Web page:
FIG. 2A is a diagram of a double precision mantissa register 70. Mantissa register 70 includes fifty-three storage locations labeled B01-B53. B53 is always 1 if denormal numbers are not supported. The programmer uses these storage locations to store the binary representation of the mantissa for use by multiplexer 42. FIG. 2B is a diagram of a double precision mantissa register 72 which may be used to store the shifted mantissa before it is communicated to the ALU. Mantissa register 72 includes fifty-three storage locations S01-S53 which are used to store the shifted mantissa. Additionally, mantissa register 72 includes three storage locations which are transparent to the programmer. These storage locations comprise a guard bit (G), a round bit (R), and a sticky bit (S) as specified by the standard IEEE 754. The guard and round bits are the first and second bits beyond rounding precision. The sticky bit (S) indicates whether or not a nonzero value in bit positions B01-B53 of mantissa register 70 was shifted out during the mantissa shifting operation. A sticky bit value of "1" indicates that a meaningful portion of the mantissa has been lost and that the result of the mathematical operation may be inaccurate. Thus, calculation and monitoring of the sticky bit is very important to conform to the standard.
One approach used to calculate the sticky bit, not necessarily in the prior art, is shown in FIG. 3. The shift count from selection logic 30 is used to generate a mask 74 which is logically ANDed to the mantissa to be shifted which is stored in register 70. The mask typically contains a "1" in the number of least significant bit positions corresponding to the shift count (e.g., if the shift count equals five, the five least significant bit positions will contain a "1"). The result of the logical AND operation is stored in a register 82. Each storage location in register 82 which contains a "1" indicates that a corresponding nonzero bit in register 70 will be lost after the shifting operation. Thereafter, a logical OR is performed on each bit in register 82 to produce the sticky bit. Thus, if at least one nonzero bit in the mantissa will be lost as a result of the shifting operation (e.g., bits B04 and B03 in register 78), then that event will be indicated by a sticky bit equal to 1. Because of hardware constraints in the calculation of the shift count, the mask pattern cannot be generated until almost all bits of the outputs of subtractors 14 and 18 are available.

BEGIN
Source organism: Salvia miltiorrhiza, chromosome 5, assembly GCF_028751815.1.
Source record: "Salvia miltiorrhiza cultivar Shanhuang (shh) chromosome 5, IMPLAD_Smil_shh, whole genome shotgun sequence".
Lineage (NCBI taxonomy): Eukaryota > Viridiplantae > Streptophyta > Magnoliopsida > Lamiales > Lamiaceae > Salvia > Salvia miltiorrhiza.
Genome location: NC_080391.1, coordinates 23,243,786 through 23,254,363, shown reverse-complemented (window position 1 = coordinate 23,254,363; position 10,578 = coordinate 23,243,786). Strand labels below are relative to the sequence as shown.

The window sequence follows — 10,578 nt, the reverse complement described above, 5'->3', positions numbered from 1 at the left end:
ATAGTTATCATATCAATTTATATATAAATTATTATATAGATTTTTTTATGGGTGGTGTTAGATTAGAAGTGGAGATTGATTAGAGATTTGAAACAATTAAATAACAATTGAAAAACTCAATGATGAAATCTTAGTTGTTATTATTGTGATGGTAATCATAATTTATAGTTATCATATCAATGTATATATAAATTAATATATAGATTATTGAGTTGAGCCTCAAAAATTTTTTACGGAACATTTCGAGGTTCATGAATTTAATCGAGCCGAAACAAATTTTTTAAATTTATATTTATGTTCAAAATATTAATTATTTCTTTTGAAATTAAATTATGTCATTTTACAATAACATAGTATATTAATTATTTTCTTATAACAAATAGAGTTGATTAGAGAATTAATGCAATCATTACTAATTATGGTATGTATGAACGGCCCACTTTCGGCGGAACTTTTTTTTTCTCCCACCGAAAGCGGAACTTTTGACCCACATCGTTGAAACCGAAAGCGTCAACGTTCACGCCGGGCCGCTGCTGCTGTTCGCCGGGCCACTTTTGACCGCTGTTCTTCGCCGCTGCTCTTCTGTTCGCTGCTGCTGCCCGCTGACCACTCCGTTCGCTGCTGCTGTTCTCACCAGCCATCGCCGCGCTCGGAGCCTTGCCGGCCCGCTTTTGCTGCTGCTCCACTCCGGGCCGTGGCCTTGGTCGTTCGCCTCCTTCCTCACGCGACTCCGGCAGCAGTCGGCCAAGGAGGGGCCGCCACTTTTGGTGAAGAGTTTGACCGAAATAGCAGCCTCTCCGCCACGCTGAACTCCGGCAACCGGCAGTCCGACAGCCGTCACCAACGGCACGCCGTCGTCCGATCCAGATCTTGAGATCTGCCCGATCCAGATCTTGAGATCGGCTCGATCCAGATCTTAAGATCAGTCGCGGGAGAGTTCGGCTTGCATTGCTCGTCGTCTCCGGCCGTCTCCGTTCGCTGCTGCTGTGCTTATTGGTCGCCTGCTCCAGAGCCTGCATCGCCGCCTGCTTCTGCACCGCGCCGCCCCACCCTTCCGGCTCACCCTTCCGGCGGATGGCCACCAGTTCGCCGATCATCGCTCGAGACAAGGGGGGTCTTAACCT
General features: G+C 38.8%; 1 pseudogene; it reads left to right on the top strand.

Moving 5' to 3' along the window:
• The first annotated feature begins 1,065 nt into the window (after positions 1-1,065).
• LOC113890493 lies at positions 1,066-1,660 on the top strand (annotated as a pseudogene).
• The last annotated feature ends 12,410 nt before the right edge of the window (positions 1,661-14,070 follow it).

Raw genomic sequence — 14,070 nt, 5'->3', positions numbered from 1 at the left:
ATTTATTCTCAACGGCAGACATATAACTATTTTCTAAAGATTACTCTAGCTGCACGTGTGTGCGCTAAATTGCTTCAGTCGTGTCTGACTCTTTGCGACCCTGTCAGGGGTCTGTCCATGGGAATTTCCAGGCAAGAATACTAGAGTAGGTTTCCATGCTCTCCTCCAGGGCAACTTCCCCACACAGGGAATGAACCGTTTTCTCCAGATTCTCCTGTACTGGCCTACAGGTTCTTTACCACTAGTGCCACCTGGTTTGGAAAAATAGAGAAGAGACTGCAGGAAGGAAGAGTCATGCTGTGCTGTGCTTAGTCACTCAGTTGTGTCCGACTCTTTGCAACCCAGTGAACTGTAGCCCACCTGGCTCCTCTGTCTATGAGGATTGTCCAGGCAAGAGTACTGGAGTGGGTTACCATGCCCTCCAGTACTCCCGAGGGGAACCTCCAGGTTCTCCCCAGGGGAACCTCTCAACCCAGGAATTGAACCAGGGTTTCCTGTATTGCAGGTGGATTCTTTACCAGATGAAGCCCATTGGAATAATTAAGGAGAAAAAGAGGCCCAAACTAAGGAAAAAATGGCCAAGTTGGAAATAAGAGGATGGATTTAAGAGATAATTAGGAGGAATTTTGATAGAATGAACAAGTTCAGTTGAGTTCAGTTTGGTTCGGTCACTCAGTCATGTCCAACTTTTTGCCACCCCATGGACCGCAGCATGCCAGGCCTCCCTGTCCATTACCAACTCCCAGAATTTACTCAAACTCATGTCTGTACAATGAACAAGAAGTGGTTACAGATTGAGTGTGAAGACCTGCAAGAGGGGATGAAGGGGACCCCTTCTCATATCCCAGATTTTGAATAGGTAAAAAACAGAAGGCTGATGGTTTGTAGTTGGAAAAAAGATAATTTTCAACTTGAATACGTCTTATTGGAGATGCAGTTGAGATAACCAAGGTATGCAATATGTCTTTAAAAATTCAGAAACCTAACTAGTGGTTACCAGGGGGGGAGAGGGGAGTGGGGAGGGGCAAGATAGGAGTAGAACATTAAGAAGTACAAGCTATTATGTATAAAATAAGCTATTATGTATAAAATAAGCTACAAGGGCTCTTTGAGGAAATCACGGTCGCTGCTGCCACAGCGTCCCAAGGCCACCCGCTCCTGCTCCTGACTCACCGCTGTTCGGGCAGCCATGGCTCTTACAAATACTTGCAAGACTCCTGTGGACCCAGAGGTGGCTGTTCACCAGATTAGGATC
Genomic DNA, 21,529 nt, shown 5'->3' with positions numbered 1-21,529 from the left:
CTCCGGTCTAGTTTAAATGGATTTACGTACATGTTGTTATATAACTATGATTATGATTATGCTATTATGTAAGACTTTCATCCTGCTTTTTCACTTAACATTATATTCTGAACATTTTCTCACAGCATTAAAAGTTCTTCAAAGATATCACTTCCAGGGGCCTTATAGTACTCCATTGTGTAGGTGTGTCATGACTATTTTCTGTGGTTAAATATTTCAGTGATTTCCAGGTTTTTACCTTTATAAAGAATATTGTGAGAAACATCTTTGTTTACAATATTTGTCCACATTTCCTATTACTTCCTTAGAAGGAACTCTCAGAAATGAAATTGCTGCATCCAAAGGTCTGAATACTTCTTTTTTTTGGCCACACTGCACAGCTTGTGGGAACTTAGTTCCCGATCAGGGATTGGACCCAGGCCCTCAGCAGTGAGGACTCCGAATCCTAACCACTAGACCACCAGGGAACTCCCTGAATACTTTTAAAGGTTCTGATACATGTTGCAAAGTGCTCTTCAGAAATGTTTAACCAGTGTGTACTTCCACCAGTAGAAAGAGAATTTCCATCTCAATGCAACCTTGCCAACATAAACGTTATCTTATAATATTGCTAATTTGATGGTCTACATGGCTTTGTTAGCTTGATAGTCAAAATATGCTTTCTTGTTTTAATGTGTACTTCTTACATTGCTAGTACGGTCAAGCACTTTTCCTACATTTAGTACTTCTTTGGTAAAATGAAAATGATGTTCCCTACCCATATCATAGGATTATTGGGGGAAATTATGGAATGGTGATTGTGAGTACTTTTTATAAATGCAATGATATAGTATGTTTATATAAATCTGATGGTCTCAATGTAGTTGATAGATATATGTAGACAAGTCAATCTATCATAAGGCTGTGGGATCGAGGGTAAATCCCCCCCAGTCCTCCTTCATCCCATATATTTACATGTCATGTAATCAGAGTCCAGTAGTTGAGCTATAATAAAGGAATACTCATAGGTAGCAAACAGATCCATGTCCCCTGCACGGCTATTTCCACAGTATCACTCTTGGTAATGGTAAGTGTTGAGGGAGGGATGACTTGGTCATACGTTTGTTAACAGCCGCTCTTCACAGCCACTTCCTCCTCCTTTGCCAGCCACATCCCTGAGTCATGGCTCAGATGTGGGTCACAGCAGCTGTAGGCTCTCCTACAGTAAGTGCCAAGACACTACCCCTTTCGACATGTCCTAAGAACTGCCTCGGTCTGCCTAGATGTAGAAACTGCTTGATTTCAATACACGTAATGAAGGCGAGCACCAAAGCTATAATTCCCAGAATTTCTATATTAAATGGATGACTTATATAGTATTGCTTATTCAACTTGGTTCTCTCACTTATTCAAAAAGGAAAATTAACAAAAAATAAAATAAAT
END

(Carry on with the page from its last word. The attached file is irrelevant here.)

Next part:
A second approach to sticky bit calculation is to logically OR the actual bits that are shifted out beyond the guard and round bit positions as shifting takes place. In this approach, the final sticky bit cannot be computed until all the shifting steps are finished.